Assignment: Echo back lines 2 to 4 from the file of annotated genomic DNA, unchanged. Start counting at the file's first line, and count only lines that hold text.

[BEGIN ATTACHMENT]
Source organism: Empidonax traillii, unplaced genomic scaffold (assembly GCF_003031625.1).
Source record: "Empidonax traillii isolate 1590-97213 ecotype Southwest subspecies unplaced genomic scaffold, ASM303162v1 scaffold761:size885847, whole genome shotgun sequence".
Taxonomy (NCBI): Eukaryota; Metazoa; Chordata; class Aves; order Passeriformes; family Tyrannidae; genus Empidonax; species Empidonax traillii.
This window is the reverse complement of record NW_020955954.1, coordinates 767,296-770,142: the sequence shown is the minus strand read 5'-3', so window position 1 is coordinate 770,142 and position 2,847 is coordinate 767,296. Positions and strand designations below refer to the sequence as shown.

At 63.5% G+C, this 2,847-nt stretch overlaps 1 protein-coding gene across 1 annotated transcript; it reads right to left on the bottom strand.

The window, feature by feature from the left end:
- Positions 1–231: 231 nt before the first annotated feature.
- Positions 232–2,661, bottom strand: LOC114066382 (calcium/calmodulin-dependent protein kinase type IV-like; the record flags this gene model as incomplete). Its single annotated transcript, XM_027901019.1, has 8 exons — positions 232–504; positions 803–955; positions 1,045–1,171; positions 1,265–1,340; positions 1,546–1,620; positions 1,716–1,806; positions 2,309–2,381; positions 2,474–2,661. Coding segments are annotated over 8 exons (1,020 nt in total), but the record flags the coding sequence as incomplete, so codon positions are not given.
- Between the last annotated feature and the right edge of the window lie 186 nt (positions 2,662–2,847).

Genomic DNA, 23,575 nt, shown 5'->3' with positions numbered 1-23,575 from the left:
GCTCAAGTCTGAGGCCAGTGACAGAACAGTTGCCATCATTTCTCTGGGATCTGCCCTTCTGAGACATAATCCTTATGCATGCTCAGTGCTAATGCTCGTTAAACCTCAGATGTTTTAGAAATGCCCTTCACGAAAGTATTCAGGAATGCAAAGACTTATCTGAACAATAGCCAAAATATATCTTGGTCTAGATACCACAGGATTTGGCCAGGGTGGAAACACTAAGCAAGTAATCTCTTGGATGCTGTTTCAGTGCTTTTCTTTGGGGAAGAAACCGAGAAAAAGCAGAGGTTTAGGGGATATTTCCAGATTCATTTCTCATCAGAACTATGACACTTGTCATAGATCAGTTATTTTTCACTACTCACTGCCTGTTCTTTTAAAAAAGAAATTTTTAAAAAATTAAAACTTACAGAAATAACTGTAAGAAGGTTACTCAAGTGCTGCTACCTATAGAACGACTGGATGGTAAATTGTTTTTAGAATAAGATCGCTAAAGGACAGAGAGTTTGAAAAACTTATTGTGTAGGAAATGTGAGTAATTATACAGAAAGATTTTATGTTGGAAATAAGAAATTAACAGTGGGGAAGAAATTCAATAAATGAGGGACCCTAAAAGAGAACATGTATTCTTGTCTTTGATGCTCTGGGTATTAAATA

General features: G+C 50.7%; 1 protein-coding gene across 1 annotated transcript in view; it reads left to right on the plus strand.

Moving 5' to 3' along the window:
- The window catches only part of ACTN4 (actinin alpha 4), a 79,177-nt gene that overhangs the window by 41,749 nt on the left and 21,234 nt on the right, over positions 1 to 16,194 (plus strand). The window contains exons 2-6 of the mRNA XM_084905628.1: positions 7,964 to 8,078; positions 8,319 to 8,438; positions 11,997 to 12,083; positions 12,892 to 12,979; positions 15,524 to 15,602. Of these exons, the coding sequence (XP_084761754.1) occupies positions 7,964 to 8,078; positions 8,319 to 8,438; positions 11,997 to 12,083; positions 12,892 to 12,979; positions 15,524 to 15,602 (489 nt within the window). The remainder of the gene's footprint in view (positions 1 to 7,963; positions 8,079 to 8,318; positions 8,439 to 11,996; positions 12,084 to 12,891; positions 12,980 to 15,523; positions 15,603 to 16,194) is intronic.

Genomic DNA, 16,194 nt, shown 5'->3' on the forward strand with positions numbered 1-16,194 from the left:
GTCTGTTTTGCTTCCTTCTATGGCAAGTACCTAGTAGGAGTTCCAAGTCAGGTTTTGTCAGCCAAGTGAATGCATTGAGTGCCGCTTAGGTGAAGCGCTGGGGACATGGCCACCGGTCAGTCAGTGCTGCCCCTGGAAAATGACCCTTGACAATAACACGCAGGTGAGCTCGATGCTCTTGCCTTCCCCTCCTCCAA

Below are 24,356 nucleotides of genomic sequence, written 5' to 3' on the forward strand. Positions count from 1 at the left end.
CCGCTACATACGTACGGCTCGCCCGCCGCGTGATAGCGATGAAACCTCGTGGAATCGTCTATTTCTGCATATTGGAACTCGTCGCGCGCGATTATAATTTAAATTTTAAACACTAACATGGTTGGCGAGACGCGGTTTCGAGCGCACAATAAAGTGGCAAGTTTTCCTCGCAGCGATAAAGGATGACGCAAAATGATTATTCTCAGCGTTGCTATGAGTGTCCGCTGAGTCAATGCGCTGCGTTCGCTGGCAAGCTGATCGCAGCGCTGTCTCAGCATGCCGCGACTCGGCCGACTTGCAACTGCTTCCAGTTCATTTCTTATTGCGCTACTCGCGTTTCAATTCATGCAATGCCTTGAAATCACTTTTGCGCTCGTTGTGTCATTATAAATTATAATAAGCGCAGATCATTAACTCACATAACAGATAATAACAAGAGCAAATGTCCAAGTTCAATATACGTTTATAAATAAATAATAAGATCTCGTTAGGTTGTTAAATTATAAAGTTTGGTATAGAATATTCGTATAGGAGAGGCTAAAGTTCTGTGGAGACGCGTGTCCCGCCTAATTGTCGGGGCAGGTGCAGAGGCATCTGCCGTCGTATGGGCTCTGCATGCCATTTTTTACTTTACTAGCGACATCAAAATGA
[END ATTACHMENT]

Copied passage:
Source record: "Empidonax traillii isolate 1590-97213 ecotype Southwest subspecies unplaced genomic scaffold, ASM303162v1 scaffold761:size885847, whole genome shotgun sequence".
Taxonomy (NCBI): Eukaryota; Metazoa; Chordata; class Aves; order Passeriformes; family Tyrannidae; genus Empidonax; species Empidonax traillii.
This window is the reverse complement of record NW_020955954.1, coordinates 767,296-770,142: the sequence shown is the minus strand read 5'-3', so window position 1 is coordinate 770,142 and position 2,847 is coordinate 767,296. Positions and strand designations below refer to the sequence as shown.